Pretty in Ink, and Other Lessons My Agent Taught Me.
Updated: May 30, 2020
Five rewrites ago on my current MS, my agent―the marvelous Stacey Graham― informed me that my prose was purple-y.
Okay, I thought, being a newbie, purple is a majestic color. Okay, wrong. Come to find out, in the literary world, purple prose is writing that is so ornate, overdone, and flowery, that it breaks the flow by drawing excessive attention to itself. Taking a good, hard look at my story ―
SHE WAS RIGHT.
I read my purple passages out loud. They clunked with multi-syllable words―a few of which I had to look up again. What reader wants to stop in the middle of a love scene and Google obsequious? I had sentences written so run-on they could win a twenty-six mile marathon. Yet, there were places so bogged down, the story choked on itself. That's purple. I had it in groves. Actually, those are called purple patches. Either way, I had 'em. And for some reason, I kept watering them, page after page after page.
Being a bit of a smart-aleck, I figured there must exist a blue prose, and that would be the accepted toning-down of purple. Wrong again. Blue prose is all about cursing, swearing, and using profanity. Learned something else there, even if I couldn't !#@$ use it.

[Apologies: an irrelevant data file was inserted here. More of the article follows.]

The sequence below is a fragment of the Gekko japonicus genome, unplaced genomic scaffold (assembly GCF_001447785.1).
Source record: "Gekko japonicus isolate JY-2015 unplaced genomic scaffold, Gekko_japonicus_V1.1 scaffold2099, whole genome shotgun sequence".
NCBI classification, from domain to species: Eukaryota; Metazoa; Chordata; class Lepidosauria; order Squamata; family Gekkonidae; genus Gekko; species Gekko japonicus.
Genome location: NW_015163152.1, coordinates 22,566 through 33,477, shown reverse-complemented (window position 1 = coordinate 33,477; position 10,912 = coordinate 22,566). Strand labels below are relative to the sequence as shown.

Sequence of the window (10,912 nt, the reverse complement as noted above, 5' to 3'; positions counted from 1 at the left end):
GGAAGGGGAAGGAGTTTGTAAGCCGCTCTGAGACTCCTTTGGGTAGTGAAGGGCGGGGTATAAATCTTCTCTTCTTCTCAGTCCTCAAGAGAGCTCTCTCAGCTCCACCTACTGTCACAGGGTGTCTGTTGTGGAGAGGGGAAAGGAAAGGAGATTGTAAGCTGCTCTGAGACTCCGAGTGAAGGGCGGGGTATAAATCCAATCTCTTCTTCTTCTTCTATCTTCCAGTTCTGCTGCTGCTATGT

For those who despise having just two crayons in the pack, there's also a style called beige prose. Beige prose involves direct and simplified wording. There's no imagery here. When used correctly, it keeps the story going. Too much beige paint, however, and the whole thing is boring. I'm guessing Ernest Hemingway was one of the very few artists in this world who could wear beige well.
So what's a purple writer to do? I read. And then I read some more. There are authors out there who glide beneath the purple seas― authors such as Virginia Woolf, William Faulkner, and F. Scott Fitzgerald. I discovered that there was a way for my writing to be pretty and poignant without annoying readers like a kid's TV cartoon dinosaur.
So, thank you, Stacey Graham, for teaching a newbie a few things about coloring my words a whole lot better inside the lines, even if —
"It was a dark and stormy night; the rain fell in torrents—except at occasional intervals, when it was checked by a violent gust of wind which swept up the streets (for it is in London that our scene lies), rattling along the housetops, and fiercely agitating the scanty flame of the lamps that struggled against the darkness.'
Sorry, but I just couldn't resist.